Feeds:
Posts
Comments

I believe it’s a mistake to think about the brain and brain science in any kind of reductive fashion. That said, our brains are involved in every aspect of ours and our clients’ lives. Might we be well-served to keep these 7 features of brain function somewhere in the forefront of our own brain?

1. The brain is the most complex creation in the known universe

I suspect it’s a rare neuroscientist who hasn’t been filled with awe and wonder at both the complexity and the beauty of how a healthy brain is organized and operates. Reposting from a recent blog, here’s how science writer Bob Berman describes that complexity:

The brain … is the crown jewel of our nervous system. It has 86 billion neural cells and 150 trillion synapses. These are its electrical connections, its possibilities. This figure is nearly a thousand times as great as the number of stars in the Milky Way.

The number of brain neurons is impressive. To count them at the rate of one a second would require 3,200 years. But the brain’s synapses, or electrical connections, are beyond belief. Those 150 trillion could be counted in 3 million years. And that’s still not the end of the matter. What’s relevant is how many ways each cell can connect with the others. For this we must use factorials. Let’s say we want to know how many ways we can arrange four books on a shelf. It’s easy: You find the possibilities by multiplying 4×3×2 — called “4 factorial” and written as 4! — which is 24. But what if you have 10 books? Easy again: It’s 10! or 10×9×8×7×6×5×4×3×2, which is — ready? — 3,628,800 different ways. Imagine: Going from four items to 10 increases the possible arrangements from 24 to 3.6 million.

Bottom line: Possibilities are always wildly, insanely greater than the number of things around us. If each neuron, or brain cell, could connect with any other in your skull, the number of combinations would be 86 billion factorial! This winds up being a number with more zeroes than would fit in all the books on Earth. And that’s just the zeroes after the 1, the mere representation of the number, not the actual count. The brain’s connection possibilities lie beyond that same brain’s ability to comprehend it…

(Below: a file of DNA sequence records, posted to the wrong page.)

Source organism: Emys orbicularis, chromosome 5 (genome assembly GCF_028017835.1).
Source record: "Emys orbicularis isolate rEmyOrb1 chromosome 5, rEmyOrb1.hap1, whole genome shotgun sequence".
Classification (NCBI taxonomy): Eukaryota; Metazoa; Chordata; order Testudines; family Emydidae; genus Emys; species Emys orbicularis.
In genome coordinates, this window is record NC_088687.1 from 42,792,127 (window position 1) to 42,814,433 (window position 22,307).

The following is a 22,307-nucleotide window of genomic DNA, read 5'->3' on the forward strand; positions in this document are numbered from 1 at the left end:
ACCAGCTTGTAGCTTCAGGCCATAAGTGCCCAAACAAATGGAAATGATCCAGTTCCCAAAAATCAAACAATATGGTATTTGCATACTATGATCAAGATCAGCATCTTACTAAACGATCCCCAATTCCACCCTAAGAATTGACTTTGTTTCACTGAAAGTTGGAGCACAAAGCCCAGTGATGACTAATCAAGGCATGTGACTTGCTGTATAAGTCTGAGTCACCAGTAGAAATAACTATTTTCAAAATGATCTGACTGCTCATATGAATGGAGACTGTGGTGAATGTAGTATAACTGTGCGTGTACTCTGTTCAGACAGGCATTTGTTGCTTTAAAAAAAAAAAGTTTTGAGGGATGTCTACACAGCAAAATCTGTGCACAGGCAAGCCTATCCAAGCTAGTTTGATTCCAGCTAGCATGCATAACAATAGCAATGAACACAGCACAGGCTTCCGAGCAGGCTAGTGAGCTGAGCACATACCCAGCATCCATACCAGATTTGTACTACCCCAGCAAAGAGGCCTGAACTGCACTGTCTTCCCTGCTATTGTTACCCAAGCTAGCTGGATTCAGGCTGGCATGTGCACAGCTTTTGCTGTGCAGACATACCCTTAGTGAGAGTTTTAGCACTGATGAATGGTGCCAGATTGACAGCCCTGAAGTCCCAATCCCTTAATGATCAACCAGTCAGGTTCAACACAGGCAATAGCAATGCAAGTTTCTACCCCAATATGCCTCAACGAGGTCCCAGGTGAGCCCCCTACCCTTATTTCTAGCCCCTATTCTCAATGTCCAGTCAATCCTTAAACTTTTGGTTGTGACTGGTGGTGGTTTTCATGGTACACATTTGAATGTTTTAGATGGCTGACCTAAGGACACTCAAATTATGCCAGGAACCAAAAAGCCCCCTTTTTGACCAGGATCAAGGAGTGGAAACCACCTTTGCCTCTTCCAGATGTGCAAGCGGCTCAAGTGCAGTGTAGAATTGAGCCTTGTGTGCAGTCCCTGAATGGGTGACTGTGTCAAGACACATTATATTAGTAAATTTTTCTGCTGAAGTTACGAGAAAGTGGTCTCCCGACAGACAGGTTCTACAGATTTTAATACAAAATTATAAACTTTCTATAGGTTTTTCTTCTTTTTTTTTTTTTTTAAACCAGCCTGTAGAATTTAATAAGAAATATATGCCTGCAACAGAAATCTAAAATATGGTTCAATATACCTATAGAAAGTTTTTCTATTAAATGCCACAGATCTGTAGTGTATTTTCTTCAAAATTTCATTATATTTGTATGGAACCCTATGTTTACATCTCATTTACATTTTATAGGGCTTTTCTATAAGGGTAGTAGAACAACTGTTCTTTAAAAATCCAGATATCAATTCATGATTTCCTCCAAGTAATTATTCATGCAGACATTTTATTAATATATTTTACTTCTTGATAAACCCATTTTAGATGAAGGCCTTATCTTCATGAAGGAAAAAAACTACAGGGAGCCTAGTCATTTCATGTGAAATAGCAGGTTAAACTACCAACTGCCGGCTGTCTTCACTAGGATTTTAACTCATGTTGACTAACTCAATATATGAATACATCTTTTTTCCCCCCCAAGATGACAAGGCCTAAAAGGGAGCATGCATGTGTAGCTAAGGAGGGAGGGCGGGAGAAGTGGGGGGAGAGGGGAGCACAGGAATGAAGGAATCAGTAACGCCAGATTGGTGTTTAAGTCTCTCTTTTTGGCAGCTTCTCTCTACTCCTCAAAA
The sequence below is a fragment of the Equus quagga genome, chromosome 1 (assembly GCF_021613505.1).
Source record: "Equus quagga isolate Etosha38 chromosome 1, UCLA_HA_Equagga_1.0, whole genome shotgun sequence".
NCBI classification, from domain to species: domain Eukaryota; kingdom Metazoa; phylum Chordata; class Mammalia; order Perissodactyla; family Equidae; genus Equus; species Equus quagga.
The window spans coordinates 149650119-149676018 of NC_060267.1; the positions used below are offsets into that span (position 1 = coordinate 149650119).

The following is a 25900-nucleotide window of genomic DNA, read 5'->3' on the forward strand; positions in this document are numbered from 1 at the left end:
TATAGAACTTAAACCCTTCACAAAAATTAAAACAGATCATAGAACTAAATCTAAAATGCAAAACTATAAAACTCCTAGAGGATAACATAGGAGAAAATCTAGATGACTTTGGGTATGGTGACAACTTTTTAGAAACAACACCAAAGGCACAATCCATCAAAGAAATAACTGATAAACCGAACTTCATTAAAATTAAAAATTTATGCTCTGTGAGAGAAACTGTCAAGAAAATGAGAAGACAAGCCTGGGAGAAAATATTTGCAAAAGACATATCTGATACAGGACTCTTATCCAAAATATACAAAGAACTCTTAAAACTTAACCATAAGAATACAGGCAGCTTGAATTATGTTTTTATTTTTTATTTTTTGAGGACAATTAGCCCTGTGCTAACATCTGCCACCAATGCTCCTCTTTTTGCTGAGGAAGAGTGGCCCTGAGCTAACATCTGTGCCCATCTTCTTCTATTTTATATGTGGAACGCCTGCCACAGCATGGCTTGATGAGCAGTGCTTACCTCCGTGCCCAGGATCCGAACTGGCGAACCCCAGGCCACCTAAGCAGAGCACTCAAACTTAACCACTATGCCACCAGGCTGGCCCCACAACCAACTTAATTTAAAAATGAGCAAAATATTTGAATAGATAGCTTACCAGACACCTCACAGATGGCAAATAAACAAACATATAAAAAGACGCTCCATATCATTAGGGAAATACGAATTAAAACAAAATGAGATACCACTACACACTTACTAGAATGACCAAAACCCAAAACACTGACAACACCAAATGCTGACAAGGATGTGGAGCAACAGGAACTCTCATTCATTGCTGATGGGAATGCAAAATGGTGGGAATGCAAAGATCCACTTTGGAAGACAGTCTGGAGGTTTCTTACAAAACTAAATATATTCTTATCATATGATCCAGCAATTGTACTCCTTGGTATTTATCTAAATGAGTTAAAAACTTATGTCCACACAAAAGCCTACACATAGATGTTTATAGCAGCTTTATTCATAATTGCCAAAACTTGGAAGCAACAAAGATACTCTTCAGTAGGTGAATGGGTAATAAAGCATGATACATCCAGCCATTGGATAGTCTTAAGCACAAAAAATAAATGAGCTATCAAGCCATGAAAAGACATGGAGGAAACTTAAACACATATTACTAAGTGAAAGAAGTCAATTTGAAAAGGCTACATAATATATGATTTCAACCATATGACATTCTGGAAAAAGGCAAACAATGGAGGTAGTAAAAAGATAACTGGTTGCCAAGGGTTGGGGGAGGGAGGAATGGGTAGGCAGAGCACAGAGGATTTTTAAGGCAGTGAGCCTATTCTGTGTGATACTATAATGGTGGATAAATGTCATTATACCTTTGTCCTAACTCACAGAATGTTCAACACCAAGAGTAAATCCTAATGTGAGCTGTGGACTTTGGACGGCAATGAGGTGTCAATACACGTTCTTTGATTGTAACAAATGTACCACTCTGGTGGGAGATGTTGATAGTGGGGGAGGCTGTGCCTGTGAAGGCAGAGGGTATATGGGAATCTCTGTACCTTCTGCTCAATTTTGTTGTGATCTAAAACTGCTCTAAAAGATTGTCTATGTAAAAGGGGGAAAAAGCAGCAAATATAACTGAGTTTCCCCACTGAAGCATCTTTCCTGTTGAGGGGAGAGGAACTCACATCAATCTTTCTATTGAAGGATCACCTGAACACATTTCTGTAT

It’s truly humbling to come face to face with the fact that our own brain is probably NOT sufficiently robust enough to fully understand its own workings. Let alone fully understand the workings of our clients’ brains. We can try, nonetheless.

2. The brain is in a state of constant, dynamic flux

While the analogy isn’t perfect, I tend to think of the brain as being similar to the sun at the center of our solar system. Sun GIFViewed up close, the sun is a seething cauldron of energy (and most likely information, which we haven’t developed many tools to interpret or measure yet) in a constant process of transformation. Here on earth, change is not only a given and a constant, but barriers that show up to block or inhibit the impulse toward healthy, organic change in ours and our clients’ lives tend to have adverse consequences for the brain. Here’s a 2 minute pictorial video where you can see the irrepressible, dynamic movement of living cells: Brain Cells Embracing.

3. The majority of the cells in the brain are dedicated to moving the body

You won’t find this claim supported in any text or journal more than a year old – it’s been slow filtering into the brain science community. But as this research shows, some 80% of the cells in the brain are compacted and pressed down into service in the cerebellum, our “little brain.” What the Cerebellum is most associated with is … moving the body, mostly coordinating all the fine motor movements we make (like my fingers being able to type this post without my eyes having to look at the keyboard). Add in the cell collections in the motor cortices and it starts to look like Cambridge computational neurobiologist Daniel Wolpert’s assertion that the real reason for brains is to move the body is dead on.

Many people show up in the offices of helping professionals as a consequence of the adverse effects on the brain from experiences that resulted in the body being unable to move, e.g. the freeze response in the wake of a traumatic experience(s). Might the most effective therapeutic work involve devising ways and means for helping them to “unfreeze“?

4. The brain performs most of its operations below conscious awareness